This is a comment from an earlier post:
"More on Philadelphia - Russell had a store at the exposition in 1876 in Philadelphia, was likely there several months, met Barbour there. He says in the Watch Tower that he remembered hearing Peyton Bowman preach, an Adventist, in Philadelphia. This possibly occurred in 1876, but possibly before that. Bowman had connections also with Restitutionist Adventists."
The only place we've seen this asserted is in the special history issue of The Herald of Christ's Kingdom published back in 2002. Brian Kutscher wrote:
"After seven years of study, while attending a display for his father’s business at the Centennial Exposition in Philadelphia in 1876, Russell’s attention was drawn to a magazine entitled The Herald of the Morning, published by Nelson H. Barbour. He arranged to meet Barbour in Philadelphia and saw merit in Barbour’s interpretation of chronology."
This statement is flawed in several respects. An email from Brian attributed the point about the Russell exhibiting at the Centennial to Carl Hagensick. An email from Carl said, "The information about the Centennial exposition was by word of mouth passed on to me from Br. John Meggison who, as you know, was a pilgrim in Br. Russell’s day. I mentioned it once in conversation to Br. John Reed, Pastor Russell’s personal singer, and he did not disagree."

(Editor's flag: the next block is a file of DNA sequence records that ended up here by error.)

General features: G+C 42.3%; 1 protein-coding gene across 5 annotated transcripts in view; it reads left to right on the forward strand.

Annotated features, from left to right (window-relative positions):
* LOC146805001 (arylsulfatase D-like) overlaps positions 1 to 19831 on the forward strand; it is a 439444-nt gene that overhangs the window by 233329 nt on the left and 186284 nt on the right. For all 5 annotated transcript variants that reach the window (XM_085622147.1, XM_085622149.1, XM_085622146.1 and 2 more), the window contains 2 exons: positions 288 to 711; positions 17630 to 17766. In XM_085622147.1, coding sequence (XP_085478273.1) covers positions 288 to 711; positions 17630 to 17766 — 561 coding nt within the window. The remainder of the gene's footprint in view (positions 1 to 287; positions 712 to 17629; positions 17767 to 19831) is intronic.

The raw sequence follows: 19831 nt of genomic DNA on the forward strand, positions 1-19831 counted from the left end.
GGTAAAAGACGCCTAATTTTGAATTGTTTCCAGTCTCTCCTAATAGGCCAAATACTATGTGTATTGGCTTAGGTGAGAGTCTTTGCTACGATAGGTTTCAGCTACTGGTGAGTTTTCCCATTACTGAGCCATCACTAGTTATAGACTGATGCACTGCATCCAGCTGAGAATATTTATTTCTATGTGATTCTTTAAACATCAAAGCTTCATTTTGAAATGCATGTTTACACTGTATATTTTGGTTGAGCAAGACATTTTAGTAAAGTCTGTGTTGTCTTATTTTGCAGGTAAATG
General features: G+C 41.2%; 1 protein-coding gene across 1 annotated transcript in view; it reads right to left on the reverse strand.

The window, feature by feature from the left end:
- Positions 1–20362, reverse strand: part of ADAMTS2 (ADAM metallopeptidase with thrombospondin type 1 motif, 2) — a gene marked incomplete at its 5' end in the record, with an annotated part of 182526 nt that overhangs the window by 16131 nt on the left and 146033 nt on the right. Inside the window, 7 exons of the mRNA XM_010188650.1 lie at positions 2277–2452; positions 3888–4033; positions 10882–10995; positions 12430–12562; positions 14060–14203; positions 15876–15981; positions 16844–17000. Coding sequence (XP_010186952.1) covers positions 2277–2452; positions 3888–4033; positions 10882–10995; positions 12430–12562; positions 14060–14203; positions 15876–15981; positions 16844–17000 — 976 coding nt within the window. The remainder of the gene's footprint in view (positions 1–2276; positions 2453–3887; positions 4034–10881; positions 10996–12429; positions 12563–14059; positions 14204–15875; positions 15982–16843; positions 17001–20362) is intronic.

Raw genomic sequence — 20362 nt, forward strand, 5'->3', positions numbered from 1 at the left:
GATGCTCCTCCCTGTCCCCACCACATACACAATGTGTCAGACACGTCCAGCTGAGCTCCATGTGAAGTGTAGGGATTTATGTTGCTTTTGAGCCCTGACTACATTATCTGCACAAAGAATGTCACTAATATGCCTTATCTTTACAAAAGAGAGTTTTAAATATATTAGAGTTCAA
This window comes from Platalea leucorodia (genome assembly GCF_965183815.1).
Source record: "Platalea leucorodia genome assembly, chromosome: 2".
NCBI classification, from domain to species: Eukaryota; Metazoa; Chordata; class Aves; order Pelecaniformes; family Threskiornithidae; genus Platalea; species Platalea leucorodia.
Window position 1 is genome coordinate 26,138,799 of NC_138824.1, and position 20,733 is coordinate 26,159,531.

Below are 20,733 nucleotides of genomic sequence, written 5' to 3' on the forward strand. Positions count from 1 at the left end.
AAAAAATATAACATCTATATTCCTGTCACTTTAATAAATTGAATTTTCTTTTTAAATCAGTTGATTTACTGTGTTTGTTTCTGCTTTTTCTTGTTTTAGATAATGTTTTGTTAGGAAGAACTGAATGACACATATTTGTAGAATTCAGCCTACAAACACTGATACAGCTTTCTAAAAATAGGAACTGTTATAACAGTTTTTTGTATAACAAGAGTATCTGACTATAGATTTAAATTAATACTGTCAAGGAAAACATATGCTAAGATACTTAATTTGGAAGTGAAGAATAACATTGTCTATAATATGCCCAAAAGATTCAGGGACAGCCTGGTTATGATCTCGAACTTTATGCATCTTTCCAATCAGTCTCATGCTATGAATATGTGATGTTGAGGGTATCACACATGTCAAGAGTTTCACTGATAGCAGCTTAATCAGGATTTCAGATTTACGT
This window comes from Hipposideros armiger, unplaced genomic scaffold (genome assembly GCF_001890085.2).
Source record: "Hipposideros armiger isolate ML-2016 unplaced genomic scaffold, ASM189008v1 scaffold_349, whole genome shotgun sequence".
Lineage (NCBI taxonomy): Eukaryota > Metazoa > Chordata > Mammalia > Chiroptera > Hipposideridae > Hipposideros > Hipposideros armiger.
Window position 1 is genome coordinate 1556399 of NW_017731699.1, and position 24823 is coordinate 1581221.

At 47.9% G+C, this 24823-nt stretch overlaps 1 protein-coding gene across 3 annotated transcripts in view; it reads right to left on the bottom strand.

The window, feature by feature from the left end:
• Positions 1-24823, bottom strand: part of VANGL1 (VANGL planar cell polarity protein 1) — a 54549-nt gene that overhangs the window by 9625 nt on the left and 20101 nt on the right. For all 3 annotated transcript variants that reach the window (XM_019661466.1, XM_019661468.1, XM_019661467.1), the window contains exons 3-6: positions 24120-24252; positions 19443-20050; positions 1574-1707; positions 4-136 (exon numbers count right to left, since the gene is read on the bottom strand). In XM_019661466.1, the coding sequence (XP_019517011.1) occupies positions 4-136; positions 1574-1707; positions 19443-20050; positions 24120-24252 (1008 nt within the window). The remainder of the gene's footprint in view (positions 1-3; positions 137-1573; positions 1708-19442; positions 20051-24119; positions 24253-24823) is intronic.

Oral reports are notoriously wrong. There are numerous lists of exhibitors for the 1876 Centennial Fair. There is no listing for J. L. Russell & Son in any of them we consulted. Many of them are searchable through a database. There simply is no record of the Russells exhibiting.
There is an alternative explanation. Russell says he had business in Philadelphia that fall. That's all he says. The Russells owned property in Philadelphia. Philadelphia was a clothing wholesale market. Either of these is a suitable explanation for Russell's business.
The statement is also in error when it discusses how Russell came upon the Herald of the Morning. Barbour mailed it to him. We have Russell's plain statement to this effect. The paragraph is a combination of a garbled oral tradition and the misstatement made by Jehovah's Witnesses in the Divine Purpose. When we wrote Nelson Barbour: The Millennium's Forgotten Prophet, we allowed in a footnote for the possibility that the Russells may have exhibited at the Centennial. See page 172, end note two. Since then we have searched catalogues of exhibitors to no avail. This is an example of a few facts being garbled and transmuted into a new story. This is not sound history.
Prove me wrong. I'd be happy to use this. It's colorful and interesting. However, our research leads us to reject this story as unfounded. The simpler explanation given by Russell stands. He had business. Period.